FAQs—Chevrolet Stylemaster Series
Black smoke is coming out of the tail pipe of my Chevrolet Stylemaster Series. The vehicle would emit this kind of smoke when I start the vehicle. However, even if the engine has warmed up, the smoke would still come out. I've also noticed that the engine would misfire. Any idea what this is all about? I need answers.
If there's black smoke coming out of the tail pipe, then you're most probably dealing with an emissions or an exhaust problem. It can also be a different issue. To confirm, you have to check various parts such as the fuel injectors. If you have leaking fuel injectors, replace them as soon as possible. You may also want to test the rest of the fuel system to see where the smoke originates. Another possibility here is a broken or clogged filter. Check the ignition system including the ignition module. If you're still clueless, finally ask a qualified auto technician to troubleshoot the problem, so you can get back on the road in no time.
I can smell some sulfur on my Chevy. Is this dangerous? Should I worry about it?
It's not really strange for the vehicle to have some sulfur odor. After all, gasoline contains some traces of sulfur in them. In some concentrations, you can naturally smell a bit of this element. It actually depends on various operating conditions and on the temperature. When the engine is cold for instance, the odor can become more noticeable. The odor may also linger after the vehicle decelerates or when it accelerates with a wide-open throttle. Removing any trace of the sulfur odor won't be easy since this is based on varying conditions. However, if the smell of sulfur is too strong, you have to contact the dealership to discuss it. You need to know if this is normal or not.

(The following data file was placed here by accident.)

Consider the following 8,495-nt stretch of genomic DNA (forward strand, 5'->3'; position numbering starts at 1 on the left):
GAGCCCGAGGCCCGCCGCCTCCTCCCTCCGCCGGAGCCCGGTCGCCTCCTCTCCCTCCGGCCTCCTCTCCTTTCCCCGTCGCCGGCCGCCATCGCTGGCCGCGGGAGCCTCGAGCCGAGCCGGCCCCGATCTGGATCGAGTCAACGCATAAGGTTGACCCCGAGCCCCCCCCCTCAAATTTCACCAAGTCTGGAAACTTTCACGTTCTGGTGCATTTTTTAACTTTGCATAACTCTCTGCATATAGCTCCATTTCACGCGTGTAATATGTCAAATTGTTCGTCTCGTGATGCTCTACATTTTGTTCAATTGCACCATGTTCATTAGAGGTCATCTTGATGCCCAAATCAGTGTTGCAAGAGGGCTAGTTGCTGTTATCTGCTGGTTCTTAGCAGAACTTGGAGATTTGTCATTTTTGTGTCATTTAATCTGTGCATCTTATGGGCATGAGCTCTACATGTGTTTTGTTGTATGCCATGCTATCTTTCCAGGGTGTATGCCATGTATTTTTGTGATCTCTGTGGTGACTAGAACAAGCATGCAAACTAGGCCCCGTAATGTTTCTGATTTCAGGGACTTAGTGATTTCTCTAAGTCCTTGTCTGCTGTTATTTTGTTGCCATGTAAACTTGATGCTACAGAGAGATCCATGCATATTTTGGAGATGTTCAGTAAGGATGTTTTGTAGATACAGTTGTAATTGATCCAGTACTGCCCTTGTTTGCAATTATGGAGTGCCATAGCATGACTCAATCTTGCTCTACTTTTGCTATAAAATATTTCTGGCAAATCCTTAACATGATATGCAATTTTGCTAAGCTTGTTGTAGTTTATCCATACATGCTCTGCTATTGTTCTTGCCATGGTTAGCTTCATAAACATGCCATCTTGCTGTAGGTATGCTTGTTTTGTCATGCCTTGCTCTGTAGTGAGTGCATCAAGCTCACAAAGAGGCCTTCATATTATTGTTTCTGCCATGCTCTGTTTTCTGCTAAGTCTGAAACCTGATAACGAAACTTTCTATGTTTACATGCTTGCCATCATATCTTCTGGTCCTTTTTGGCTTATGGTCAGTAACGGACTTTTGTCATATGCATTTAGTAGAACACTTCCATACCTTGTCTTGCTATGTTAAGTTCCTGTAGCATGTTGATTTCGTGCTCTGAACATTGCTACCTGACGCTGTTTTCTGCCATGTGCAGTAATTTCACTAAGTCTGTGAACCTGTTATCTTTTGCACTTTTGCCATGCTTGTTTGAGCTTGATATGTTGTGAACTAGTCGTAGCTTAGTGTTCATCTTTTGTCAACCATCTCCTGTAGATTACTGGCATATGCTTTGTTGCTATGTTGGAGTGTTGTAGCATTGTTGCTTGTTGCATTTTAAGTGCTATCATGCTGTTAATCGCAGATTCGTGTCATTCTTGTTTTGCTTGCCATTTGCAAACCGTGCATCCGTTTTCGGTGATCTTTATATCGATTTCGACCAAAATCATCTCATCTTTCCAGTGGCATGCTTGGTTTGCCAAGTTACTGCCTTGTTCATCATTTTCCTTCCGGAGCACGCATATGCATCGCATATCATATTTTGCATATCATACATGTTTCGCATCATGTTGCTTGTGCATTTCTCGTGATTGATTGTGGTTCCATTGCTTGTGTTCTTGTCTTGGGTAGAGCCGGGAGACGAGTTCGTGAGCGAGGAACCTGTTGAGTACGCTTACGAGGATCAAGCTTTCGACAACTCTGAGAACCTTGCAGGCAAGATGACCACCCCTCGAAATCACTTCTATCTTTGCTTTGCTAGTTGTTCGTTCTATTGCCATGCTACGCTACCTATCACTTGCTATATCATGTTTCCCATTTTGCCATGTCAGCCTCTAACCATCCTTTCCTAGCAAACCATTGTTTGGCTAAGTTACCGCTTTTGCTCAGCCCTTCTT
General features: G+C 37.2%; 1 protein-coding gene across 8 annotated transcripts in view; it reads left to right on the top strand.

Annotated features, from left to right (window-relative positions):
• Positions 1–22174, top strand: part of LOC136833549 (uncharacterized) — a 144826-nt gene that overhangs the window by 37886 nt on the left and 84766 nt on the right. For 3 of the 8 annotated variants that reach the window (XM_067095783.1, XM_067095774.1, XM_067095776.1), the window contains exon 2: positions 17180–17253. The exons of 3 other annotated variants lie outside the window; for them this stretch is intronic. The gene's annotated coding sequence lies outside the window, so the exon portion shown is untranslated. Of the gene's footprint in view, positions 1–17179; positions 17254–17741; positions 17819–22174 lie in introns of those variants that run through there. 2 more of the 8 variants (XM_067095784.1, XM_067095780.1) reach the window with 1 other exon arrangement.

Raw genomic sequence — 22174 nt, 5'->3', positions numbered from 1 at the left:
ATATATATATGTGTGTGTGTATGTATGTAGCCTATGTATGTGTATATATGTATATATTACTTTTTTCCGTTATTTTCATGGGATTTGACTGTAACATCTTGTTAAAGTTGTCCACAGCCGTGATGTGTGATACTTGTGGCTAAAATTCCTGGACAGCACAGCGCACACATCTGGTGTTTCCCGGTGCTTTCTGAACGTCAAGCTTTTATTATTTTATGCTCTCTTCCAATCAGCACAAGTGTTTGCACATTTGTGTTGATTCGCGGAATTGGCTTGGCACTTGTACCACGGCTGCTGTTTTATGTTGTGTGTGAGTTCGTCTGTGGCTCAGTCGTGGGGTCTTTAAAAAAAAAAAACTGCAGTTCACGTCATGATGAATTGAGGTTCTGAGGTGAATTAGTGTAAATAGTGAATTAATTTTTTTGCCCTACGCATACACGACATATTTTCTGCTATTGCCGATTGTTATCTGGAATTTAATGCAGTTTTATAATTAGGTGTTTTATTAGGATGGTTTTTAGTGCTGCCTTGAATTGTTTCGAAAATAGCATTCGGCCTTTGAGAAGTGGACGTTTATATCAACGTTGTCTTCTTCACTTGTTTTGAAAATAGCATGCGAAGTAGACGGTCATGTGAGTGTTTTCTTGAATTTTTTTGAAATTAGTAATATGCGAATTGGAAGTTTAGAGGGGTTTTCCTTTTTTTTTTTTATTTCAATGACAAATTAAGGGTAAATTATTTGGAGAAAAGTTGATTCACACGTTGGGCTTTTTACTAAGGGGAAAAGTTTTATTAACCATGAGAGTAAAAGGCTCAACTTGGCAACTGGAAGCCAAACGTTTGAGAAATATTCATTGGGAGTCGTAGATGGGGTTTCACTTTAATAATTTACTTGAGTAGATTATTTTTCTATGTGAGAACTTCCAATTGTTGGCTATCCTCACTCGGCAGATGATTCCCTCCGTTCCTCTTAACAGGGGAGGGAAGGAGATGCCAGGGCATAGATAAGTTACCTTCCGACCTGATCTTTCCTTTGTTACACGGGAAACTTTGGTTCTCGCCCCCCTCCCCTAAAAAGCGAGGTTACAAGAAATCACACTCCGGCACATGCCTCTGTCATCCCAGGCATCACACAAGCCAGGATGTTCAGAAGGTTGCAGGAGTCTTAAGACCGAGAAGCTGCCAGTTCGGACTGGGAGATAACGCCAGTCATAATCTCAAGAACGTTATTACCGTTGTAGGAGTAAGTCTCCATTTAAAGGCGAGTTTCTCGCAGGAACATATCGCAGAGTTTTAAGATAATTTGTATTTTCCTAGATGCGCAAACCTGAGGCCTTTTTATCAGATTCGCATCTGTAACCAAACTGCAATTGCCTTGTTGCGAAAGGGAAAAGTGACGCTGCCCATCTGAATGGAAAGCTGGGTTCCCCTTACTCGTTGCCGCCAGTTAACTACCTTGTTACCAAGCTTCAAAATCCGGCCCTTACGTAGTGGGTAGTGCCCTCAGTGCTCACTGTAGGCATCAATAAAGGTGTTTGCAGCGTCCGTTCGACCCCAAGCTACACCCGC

I can smell some rotten eggs on my vehicle, and I'm not happy about it. Where is this bad odor coming from? What should I do? Any clue?
The rotten egg smell comes from hydrogen sulfide, a compound formed through a small trace of sulfur in the fuel. Sulfur is typically converted into sulfur oxide, which is odorless. However, if the vehicle has a broken converter, the filtering layers become defective or ineffective. As such, sulfur isn't converted into sulfur oxide successfully. The result? A pungent rotten egg smell. This strong odor may linger due to a plugged converter. To eliminate the odor, the converter should be replaced.
Aside from the faulty converter, the rotten egg smell can also be blamed on a busted fuel pressure regulator. An engine that runs at a hotter temperature can also contribute to this problem. The nasty odor from the exhaust isn't harmless. This may be accompanied by some performance problems. So before the symptoms become worse or performance starts to suffer, you have to trace where the bad odor is coming from. Run some tests and do the necessary inspections to finally solve this problem.